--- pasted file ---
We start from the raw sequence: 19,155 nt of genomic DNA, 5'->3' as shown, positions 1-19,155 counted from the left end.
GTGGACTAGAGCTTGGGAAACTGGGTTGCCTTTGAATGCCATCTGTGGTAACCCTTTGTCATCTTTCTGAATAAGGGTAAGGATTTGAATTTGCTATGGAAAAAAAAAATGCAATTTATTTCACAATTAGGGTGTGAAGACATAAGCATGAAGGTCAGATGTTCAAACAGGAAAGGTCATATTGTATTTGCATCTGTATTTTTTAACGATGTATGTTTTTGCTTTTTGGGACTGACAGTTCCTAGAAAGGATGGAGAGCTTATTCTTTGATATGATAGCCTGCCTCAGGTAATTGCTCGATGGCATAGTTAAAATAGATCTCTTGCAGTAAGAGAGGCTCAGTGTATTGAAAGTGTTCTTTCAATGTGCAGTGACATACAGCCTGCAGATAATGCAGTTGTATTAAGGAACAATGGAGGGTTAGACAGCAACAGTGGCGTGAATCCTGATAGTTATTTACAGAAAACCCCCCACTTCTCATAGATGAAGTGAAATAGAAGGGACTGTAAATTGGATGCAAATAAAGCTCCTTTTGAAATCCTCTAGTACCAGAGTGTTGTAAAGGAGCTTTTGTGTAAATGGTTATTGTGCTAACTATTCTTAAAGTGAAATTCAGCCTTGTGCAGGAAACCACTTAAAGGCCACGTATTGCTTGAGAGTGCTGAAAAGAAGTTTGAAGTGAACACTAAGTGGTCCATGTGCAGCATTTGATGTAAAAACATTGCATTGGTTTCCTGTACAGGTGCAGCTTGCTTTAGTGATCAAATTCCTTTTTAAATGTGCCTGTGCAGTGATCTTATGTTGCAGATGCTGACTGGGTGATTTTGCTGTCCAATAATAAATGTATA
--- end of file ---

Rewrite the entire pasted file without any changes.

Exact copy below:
We start from the raw sequence: 19,155 nt of genomic DNA, 5'->3' as shown, positions 1-19,155 counted from the left end.
GTGGACTAGAGCTTGGGAAACTGGGTTGCCTTTGAATGCCATCTGTGGTAACCCTTTGTCATCTTTCTGAATAAGGGTAAGGATTTGAATTTGCTATGGAAAAAAAAAATGCAATTTATTTCACAATTAGGGTGTGAAGACATAAGCATGAAGGTCAGATGTTCAAACAGGAAAGGTCATATTGTATTTGCATCTGTATTTTTTAACGATGTATGTTTTTGCTTTTTGGGACTGACAGTTCCTAGAAAGGATGGAGAGCTTATTCTTTGATATGATAGCCTGCCTCAGGTAATTGCTCGATGGCATAGTTAAAATAGATCTCTTGCAGTAAGAGAGGCTCAGTGTATTGAAAGTGTTCTTTCAATGTGCAGTGACATACAGCCTGCAGATAATGCAGTTGTATTAAGGAACAATGGAGGGTTAGACAGCAACAGTGGCGTGAATCCTGATAGTTATTTACAGAAAACCCCCCACTTCTCATAGATGAAGTGAAATAGAAGGGACTGTAAATTGGATGCAAATAAAGCTCCTTTTGAAATCCTCTAGTACCAGAGTGTTGTAAAGGAGCTTTTGTGTAAATGGTTATTGTGCTAACTATTCTTAAAGTGAAATTCAGCCTTGTGCAGGAAACCACTTAAAGGCCACGTATTGCTTGAGAGTGCTGAAAAGAAGTTTGAAGTGAACACTAAGTGGTCCATGTGCAGCATTTGATGTAAAAACATTGCATTGGTTTCCTGTACAGGTGCAGCTTGCTTTAGTGATCAAATTCCTTTTTAAATGTGCCTGTGCAGTGATCTTATGTTGCAGATGCTGACTGGGTGATTTTGCTGTCCAATAATAAATGTATA